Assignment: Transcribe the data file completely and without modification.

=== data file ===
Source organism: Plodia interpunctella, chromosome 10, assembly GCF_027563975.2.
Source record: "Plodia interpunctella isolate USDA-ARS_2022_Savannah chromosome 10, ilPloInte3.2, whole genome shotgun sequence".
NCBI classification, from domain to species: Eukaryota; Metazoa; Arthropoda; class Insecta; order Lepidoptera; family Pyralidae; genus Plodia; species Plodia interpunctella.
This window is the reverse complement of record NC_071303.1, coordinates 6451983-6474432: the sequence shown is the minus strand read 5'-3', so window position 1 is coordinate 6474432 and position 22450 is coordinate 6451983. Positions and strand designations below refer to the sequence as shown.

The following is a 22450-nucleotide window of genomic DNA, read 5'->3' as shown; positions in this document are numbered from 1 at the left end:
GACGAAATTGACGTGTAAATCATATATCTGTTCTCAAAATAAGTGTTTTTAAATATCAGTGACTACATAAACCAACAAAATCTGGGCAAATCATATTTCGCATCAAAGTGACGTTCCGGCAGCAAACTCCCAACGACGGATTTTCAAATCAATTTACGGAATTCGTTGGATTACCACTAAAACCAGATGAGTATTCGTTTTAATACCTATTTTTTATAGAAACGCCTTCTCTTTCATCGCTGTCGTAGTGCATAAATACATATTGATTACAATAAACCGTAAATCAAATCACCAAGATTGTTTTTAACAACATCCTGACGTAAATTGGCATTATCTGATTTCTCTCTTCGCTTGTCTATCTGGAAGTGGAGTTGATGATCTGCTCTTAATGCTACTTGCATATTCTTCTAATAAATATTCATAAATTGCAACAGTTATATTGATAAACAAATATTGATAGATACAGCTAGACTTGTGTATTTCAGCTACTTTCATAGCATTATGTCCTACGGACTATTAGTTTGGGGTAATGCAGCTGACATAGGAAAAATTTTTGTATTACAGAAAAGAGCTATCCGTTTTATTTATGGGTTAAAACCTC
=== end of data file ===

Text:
Source organism: Plodia interpunctella, chromosome 10, assembly GCF_027563975.2.
Source record: "Plodia interpunctella isolate USDA-ARS_2022_Savannah chromosome 10, ilPloInte3.2, whole genome shotgun sequence".
NCBI classification, from domain to species: Eukaryota; Metazoa; Arthropoda; class Insecta; order Lepidoptera; family Pyralidae; genus Plodia; species Plodia interpunctella.
This window is the reverse complement of record NC_071303.1, coordinates 6451983-6474432: the sequence shown is the minus strand read 5'-3', so window position 1 is coordinate 6474432 and position 22450 is coordinate 6451983. Positions and strand designations below refer to the sequence as shown.

The following is a 22450-nucleotide window of genomic DNA, read 5'->3' as shown; positions in this document are numbered from 1 at the left end:
GACGAAATTGACGTGTAAATCATATATCTGTTCTCAAAATAAGTGTTTTTAAATATCAGTGACTACATAAACCAACAAAATCTGGGCAAATCATATTTCGCATCAAAGTGACGTTCCGGCAGCAAACTCCCAACGACGGATTTTCAAATCAATTTACGGAATTCGTTGGATTACCACTAAAACCAGATGAGTATTCGTTTTAATACCTATTTTTTATAGAAACGCCTTCTCTTTCATCGCTGTCGTAGTGCATAAATACATATTGATTACAATAAACCGTAAATCAAATCACCAAGATTGTTTTTAACAACATCCTGACGTAAATTGGCATTATCTGATTTCTCTCTTCGCTTGTCTATCTGGAAGTGGAGTTGATGATCTGCTCTTAATGCTACTTGCATATTCTTCTAATAAATATTCATAAATTGCAACAGTTATATTGATAAACAAATATTGATAGATACAGCTAGACTTGTGTATTTCAGCTACTTTCATAGCATTATGTCCTACGGACTATTAGTTTGGGGTAATGCAGCTGACATAGGAAAAATTTTTGTATTACAGAAAAGAGCTATCCGTTTTATTTATGGGTTAAAACCTC